N25B Fraud: Lucky Igbinedion Charged, Faces 58 Criminal Counts
SAN FRANCISCO, Feb 02, (THEWILL) - Previously convicted former Governor of Edo State, Chief Lucky Nosakhare Igbinedion was on Monday charged for stealing and criminally converting Edo State Government shares in Access Bank Plc and Afribank Plc. He is also accused of diverting billions of naira in state funds for his personal use with the aide of top banking and asset management executives.
Chief Igbinedion is to face a 58-count-charge preferred against him by the Economic and Financial Crimes Commission (EFCC) in a Benin City Federal High Court.
EFCC spokesman, Mr. Femi Babafemi told THEWILL in conference call that the charges were filed today.
THEWILL checks at the commission revealed that the former governor has contacted the commission through his lawyer and has assured the anti-graft agency that he would be in court next week when the matter is expected to be heard. Checks have also revealed that Lucky Igbinedion has informed the EFCC of his location.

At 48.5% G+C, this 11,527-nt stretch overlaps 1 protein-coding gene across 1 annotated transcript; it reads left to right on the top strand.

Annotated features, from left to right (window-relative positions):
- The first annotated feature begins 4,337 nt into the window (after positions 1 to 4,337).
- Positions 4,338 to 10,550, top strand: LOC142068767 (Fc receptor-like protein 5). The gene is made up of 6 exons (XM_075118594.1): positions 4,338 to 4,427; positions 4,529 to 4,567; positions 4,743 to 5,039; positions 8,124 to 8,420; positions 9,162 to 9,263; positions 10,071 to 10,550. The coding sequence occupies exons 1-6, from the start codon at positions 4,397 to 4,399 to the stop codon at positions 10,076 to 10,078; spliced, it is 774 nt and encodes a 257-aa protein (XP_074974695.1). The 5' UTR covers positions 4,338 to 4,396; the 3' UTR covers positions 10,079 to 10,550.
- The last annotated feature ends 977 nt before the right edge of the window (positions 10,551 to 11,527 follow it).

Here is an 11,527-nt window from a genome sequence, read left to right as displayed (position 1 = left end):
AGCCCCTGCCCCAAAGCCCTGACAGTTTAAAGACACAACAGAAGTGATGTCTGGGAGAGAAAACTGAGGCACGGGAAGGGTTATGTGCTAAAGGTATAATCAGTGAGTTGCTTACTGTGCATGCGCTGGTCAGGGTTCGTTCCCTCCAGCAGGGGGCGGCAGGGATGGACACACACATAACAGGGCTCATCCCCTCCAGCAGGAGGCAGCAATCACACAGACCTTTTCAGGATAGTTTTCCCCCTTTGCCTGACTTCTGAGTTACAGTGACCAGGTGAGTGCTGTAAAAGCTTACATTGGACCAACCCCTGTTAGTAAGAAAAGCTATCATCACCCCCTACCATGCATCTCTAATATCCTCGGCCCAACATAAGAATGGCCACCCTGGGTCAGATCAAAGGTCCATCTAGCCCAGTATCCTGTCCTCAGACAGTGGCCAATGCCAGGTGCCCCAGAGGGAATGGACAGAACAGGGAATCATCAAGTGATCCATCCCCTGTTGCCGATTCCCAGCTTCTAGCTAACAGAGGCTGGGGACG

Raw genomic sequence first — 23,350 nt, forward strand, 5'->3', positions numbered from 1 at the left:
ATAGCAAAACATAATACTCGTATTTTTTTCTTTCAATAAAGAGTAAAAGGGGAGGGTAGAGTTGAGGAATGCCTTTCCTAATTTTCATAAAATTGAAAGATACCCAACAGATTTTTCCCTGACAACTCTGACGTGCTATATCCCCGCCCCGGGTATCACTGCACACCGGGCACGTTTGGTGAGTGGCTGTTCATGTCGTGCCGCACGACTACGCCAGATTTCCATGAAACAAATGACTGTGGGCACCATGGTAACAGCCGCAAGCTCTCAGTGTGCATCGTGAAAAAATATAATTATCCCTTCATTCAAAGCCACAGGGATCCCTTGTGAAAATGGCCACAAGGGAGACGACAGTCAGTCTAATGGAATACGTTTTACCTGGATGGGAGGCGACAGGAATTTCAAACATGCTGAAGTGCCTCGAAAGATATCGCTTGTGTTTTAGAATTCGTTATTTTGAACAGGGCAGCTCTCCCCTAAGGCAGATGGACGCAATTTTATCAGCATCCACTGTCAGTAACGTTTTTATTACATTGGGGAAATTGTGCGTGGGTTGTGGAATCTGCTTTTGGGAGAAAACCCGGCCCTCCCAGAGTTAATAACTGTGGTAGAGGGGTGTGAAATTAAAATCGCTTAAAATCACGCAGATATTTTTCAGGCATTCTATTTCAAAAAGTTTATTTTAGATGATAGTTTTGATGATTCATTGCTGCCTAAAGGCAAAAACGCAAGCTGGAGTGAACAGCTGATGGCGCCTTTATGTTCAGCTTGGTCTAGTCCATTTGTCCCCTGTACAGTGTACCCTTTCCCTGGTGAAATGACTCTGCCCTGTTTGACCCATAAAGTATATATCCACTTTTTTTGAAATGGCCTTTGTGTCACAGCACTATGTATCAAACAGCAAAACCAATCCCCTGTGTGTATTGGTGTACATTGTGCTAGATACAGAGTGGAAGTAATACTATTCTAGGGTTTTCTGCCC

The commission had threatened to contact INTERPOL to issue a red notice for his arrest and repatriation.
Igbinedion is known to shuttle between South Africa, Dubai, Malaysia, London and the United States.
In 2008, he pled guilty to a one-count charge after an initial 191-count charge of fraud, theft, embezzlement and money laundering running into several billions of naira was amended in a plea deal at a Federal High Court in Enugu State and was fined a ridiculous N3.5 million naira.
The EFCC thereafter rejected the sentence and filed an appeal at the Court of Appeal but the matter has not witnessed any reasonable progress since then.
Lucky Igbinedion was unarguably one of Nigeria’s most corrupt governors with a very poor record of service while he was Edo State Governor between (1999-2007). He refused to pay pensioners and owed civil servants months of unpaid salaries while he converted several government real estate into his personal assets.
He also allegedly acquired mansions in posh neighbourhoods in South Africa, Dubai, London, United States, Abuja and Benin City with state funds.